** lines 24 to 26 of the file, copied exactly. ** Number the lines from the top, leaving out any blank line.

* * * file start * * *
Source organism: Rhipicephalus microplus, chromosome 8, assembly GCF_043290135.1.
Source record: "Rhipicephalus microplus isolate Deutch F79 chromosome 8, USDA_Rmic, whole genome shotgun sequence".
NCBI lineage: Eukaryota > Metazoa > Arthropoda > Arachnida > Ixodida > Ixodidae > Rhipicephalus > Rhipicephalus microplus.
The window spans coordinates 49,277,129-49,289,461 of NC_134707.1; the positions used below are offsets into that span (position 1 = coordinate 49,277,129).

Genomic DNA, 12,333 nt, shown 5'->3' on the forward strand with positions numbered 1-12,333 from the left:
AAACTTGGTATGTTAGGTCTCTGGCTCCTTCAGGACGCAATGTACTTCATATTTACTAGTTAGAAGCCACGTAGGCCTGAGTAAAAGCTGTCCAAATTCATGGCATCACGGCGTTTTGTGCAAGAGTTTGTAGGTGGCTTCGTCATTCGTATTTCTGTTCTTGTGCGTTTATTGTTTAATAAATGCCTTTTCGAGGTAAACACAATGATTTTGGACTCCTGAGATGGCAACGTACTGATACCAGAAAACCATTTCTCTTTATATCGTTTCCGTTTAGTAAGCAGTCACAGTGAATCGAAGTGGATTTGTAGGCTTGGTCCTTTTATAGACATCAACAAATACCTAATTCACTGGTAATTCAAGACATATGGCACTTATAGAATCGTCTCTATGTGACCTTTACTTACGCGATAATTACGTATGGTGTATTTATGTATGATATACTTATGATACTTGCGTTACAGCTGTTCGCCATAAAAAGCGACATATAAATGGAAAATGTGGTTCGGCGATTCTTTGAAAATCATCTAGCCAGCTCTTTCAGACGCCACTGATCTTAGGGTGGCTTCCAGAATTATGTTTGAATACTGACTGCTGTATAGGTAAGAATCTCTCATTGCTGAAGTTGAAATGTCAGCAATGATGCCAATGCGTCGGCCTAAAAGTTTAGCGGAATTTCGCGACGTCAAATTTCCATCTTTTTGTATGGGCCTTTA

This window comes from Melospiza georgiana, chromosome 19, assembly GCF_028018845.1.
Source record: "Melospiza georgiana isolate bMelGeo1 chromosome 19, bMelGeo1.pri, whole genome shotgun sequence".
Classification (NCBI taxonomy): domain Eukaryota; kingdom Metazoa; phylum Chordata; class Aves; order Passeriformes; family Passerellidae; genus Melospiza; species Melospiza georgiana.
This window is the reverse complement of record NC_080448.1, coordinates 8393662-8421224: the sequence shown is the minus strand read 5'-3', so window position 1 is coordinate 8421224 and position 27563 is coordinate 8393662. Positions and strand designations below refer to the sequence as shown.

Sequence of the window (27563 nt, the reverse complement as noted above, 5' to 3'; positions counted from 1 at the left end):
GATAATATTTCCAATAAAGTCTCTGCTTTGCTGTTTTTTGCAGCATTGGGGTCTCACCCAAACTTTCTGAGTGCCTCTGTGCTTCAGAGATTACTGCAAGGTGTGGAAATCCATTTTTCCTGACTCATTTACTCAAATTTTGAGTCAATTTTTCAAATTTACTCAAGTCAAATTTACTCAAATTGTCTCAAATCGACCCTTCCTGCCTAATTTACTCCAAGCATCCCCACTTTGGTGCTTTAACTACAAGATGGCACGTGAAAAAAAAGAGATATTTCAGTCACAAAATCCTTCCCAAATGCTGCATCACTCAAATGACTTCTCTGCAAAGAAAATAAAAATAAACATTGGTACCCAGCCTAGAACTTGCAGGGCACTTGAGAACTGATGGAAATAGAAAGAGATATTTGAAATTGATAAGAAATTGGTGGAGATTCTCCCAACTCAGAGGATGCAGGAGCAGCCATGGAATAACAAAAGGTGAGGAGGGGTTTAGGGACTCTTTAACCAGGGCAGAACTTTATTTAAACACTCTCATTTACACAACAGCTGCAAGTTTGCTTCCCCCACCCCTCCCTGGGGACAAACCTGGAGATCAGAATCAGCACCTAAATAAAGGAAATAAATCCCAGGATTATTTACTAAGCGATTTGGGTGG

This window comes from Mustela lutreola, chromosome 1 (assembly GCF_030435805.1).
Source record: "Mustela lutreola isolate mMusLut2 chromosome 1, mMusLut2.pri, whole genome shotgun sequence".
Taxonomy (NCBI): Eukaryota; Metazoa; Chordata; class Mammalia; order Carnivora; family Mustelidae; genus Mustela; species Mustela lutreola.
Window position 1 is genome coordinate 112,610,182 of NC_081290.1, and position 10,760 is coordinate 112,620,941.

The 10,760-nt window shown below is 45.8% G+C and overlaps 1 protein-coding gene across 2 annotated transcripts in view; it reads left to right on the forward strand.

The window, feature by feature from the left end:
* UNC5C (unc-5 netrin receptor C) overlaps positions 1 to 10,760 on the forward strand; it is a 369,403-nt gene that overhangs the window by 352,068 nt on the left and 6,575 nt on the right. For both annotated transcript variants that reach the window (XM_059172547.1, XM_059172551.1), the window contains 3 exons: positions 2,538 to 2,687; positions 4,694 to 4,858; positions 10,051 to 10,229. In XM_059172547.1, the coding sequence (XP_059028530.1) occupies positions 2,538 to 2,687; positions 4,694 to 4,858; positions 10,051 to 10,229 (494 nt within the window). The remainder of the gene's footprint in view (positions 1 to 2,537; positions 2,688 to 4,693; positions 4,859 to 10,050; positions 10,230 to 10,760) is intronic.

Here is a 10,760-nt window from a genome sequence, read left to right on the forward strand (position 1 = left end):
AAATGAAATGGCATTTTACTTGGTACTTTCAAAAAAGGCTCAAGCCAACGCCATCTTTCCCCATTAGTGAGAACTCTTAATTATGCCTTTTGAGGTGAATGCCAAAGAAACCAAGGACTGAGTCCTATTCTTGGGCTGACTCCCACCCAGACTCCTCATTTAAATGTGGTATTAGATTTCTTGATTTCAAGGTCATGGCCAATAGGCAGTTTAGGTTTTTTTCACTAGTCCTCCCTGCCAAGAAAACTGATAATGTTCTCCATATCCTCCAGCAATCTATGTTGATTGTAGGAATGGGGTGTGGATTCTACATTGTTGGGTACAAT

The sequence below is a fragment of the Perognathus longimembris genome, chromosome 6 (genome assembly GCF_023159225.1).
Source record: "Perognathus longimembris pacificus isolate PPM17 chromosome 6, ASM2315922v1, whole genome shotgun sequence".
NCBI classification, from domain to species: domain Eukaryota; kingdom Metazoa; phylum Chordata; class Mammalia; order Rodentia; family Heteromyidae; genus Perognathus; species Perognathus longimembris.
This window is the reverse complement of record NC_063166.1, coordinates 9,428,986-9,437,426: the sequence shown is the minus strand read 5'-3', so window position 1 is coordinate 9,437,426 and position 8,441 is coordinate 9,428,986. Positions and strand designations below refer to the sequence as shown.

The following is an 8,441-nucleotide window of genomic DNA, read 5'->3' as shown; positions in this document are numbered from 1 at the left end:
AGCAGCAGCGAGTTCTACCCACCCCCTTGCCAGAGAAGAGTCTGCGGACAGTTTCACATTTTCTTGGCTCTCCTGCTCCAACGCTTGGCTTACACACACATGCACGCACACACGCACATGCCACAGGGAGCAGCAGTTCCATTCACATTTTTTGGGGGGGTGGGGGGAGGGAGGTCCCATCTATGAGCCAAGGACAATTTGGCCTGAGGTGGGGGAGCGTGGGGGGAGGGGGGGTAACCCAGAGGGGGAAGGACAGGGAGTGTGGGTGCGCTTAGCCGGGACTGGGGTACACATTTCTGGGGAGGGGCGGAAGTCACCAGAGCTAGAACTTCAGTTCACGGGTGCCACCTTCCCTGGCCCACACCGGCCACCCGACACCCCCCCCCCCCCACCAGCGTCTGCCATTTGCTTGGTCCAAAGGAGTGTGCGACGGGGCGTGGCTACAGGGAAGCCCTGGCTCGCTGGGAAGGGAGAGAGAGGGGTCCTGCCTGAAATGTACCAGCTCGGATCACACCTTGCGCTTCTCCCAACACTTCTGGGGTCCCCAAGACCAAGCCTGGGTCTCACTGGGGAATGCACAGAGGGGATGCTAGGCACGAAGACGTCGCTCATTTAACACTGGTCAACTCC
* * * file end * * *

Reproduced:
NCBI classification, from domain to species: domain Eukaryota; kingdom Metazoa; phylum Chordata; class Mammalia; order Rodentia; family Heteromyidae; genus Perognathus; species Perognathus longimembris.
This window is the reverse complement of record NC_063166.1, coordinates 9,428,986-9,437,426: the sequence shown is the minus strand read 5'-3', so window position 1 is coordinate 9,437,426 and position 8,441 is coordinate 9,428,986. Positions and strand designations below refer to the sequence as shown.

The following is an 8,441-nucleotide window of genomic DNA, read 5'->3' as shown; positions in this document are numbered from 1 at the left end: